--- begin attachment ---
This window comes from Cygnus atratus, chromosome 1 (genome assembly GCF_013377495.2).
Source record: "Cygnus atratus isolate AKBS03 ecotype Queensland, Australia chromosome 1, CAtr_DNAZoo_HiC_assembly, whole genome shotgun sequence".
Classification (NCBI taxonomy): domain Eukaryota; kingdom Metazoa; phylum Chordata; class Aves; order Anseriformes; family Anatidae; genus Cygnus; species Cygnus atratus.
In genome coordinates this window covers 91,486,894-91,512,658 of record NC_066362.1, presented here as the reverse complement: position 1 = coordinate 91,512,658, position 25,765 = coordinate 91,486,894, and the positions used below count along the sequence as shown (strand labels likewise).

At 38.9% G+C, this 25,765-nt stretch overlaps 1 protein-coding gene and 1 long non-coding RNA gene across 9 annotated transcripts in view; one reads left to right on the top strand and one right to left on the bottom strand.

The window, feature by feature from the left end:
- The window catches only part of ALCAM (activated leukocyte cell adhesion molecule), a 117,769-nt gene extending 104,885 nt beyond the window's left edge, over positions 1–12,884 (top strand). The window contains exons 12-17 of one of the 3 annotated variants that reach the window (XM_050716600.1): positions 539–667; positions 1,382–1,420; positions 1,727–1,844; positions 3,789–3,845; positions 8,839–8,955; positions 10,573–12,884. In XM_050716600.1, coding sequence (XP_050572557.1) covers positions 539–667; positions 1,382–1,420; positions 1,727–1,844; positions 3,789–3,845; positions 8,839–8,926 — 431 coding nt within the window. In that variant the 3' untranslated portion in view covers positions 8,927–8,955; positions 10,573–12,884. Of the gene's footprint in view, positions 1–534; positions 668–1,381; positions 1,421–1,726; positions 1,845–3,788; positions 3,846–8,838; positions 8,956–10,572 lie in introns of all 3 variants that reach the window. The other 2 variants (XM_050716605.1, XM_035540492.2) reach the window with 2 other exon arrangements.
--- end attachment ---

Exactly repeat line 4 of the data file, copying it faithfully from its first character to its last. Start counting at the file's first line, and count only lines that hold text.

In genome coordinates this window covers 91,486,894-91,512,658 of record NC_066362.1, presented here as the reverse complement: position 1 = coordinate 91,512,658, position 25,765 = coordinate 91,486,894, and the positions used below count along the sequence as shown (strand labels likewise).